Though Molnar has no problems with drinking per se, she said she recently recognized “while it’s not been difficult for me to turn down a drink when I’ve not wanted one, it’s only recently that I don’t feel embarrassed by not drinking at all.”

It’s a high school mentality, she writes, that one must have a drink in order to fit in.

She indulges in a few whimsical imaginings: “ . . . what if we incorporated a little nonsense juice-bonanza into our social events? What if we performed delicate tea ceremonies or got really wild and crazy about latte art? Or ended a reading with a meditation rather than an open bar?”

Caveat: Like Molnar, I don’t have a problem with responsible drinkers. I don’t drink alcohol for a number of reasons, one being that breast cancer has appeared in many females on my mother’s side, and studies indicate that drinking alcohol may increase the odds of developing it.

Besides, I fulfill two services to society. One: Recovering alcoholics don’t have to stand out for refusing to drink if I’m around. Two: I’m always available as the designated driver.

War on Newspapers

Can Americans be led to doubt responsible journalism? One group’s aim is to make it as hard as possible for traditional newspapers to do their job.

James O’Keefe is the founder of Project Veritas. The organization’s purpose appears to be the decapitation of mainstream news media through feeding them false stories and hoping they will accept them.

Recently, a woman tied to Veritas tried to peddle a false story to The Washington Post about her supposed sexual relationship to Republican U.S. Senate candidate Roy Moore. The paper performed checks on the woman’s stories, found them questionable, and refused to publish her accusations. That is what responsible news media do.

Being human, they do sometimes make errors. When brought to their attention, however, they admit their errors and correct them. They are not in the business of spreading rumors but of bringing truth to their readers.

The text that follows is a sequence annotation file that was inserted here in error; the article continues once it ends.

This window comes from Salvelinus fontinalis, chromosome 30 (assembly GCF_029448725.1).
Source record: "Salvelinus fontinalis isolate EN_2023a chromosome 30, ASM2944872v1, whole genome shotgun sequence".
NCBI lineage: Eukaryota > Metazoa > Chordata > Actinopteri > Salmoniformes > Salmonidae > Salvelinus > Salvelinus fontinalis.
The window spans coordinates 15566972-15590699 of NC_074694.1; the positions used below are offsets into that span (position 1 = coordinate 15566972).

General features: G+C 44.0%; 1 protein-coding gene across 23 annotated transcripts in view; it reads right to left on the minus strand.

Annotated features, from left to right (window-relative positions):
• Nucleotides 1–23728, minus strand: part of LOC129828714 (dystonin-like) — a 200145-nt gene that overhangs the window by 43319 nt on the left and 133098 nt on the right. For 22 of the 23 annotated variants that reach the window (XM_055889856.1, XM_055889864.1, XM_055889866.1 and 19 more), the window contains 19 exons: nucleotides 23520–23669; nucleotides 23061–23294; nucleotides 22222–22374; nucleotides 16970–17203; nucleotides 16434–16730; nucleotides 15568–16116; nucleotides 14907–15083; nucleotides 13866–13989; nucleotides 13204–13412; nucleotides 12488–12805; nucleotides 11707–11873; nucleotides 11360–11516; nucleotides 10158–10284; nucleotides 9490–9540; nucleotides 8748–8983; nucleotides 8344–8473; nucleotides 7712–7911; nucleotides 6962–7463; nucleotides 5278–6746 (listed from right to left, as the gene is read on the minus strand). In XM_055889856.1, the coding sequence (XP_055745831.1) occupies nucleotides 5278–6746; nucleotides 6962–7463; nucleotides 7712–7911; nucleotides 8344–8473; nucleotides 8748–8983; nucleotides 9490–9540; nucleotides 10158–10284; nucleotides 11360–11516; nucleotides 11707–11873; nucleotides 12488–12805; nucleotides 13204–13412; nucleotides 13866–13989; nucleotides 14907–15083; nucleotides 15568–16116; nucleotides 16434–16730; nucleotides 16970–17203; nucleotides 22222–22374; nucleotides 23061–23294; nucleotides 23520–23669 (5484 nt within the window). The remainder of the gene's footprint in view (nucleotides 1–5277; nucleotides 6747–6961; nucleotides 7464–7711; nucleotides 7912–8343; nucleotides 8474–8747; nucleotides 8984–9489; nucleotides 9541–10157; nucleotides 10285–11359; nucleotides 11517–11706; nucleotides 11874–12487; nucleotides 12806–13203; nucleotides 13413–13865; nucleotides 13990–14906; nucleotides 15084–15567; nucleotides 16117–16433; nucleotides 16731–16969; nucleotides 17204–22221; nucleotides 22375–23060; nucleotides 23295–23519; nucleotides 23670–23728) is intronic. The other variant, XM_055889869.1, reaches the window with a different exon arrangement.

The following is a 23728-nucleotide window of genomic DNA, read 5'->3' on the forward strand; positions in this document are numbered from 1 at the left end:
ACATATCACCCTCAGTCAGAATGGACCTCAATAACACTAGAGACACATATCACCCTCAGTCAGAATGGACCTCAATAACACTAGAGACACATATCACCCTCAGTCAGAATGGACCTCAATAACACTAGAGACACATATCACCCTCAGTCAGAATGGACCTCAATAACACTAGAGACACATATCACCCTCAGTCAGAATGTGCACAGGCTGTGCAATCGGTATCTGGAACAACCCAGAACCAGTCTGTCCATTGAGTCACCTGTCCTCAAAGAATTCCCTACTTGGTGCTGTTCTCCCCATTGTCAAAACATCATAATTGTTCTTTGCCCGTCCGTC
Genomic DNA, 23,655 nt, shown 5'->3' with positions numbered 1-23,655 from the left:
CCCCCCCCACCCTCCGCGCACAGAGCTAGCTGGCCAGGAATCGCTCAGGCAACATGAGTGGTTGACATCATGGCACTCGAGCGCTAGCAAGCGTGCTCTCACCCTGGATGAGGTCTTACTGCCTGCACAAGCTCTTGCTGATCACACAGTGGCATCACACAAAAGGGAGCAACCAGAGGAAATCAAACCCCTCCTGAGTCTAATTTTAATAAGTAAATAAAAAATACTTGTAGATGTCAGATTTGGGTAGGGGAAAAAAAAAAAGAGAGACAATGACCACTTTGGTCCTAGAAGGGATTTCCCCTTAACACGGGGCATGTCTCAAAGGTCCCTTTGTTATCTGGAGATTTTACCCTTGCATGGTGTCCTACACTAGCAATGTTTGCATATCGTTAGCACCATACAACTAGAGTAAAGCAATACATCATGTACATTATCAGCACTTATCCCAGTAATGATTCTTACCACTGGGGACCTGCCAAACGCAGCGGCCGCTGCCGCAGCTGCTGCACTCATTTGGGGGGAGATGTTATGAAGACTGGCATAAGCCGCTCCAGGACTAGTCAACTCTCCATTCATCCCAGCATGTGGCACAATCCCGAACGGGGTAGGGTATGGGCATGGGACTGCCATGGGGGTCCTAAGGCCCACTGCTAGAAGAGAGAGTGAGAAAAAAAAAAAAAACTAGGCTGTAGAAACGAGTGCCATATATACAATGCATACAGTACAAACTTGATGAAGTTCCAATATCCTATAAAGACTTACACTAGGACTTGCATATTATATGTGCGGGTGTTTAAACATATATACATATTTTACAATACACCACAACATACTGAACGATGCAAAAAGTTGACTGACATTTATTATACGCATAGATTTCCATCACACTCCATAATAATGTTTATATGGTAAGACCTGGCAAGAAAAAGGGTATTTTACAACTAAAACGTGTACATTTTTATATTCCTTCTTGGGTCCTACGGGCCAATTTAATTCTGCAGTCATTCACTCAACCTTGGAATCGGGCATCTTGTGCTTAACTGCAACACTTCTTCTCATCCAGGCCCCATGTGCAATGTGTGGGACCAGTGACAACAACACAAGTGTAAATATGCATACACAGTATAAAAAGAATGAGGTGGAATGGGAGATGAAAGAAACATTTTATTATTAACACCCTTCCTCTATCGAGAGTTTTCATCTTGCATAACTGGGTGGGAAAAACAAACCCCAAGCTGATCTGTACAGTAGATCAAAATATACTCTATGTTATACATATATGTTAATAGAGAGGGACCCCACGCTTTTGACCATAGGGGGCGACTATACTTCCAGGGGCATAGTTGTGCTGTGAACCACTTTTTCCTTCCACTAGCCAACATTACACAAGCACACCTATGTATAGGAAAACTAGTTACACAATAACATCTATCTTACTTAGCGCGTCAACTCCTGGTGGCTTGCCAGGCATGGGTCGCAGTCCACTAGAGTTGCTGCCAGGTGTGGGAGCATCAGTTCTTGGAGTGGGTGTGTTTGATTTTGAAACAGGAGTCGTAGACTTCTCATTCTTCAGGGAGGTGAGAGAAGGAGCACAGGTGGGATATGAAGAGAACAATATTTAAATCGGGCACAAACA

It is doubtful our representative government can survive without them.

How Many Pulitzer Prizes Has Twitter Won?

Facebook, Google, and Twitter face scrutiny over Russian infiltration of social media to influence the 2016 U.S. elections.

Do we actually depend on Facebook, Google, and Twitter for news and analysis? If so, we deserve the less than stellar candidates recently elected to public office.

I connect with friends on Facebook, use search engines to aid research, and tweet my blogs over Twitter. For news and analysis, I read reputable newspapers and magazines. Most can be read online as well as in print.

What does reputable mean? Judgement by peers is one measure, like winning a Pulitzer Prize. Editors, publishers, writers, and educators gather each year at Columbia University to judge entries for the prizes.

According to the Pulitzer website, entries “may be made by any individual based on material coming from a United States newspaper, magazine or news site that publishes regularly during the calendar year and adheres to the highest journalistic principles.”

Prizes are awarded in many categories. Recent awards were given for investigations of abuse of power, analysis of the opioid tragedy, exploration of hidden tax havens, and a host of others.

In other words, the reporters investigated. They didn’t depend on unsubstantiated rumors. Editors checked facts.

The founders of the republic were under no illusion that simply holding elections would, by itself, safeguard the nation. For it to survive and flourish, the citizens had to be informed.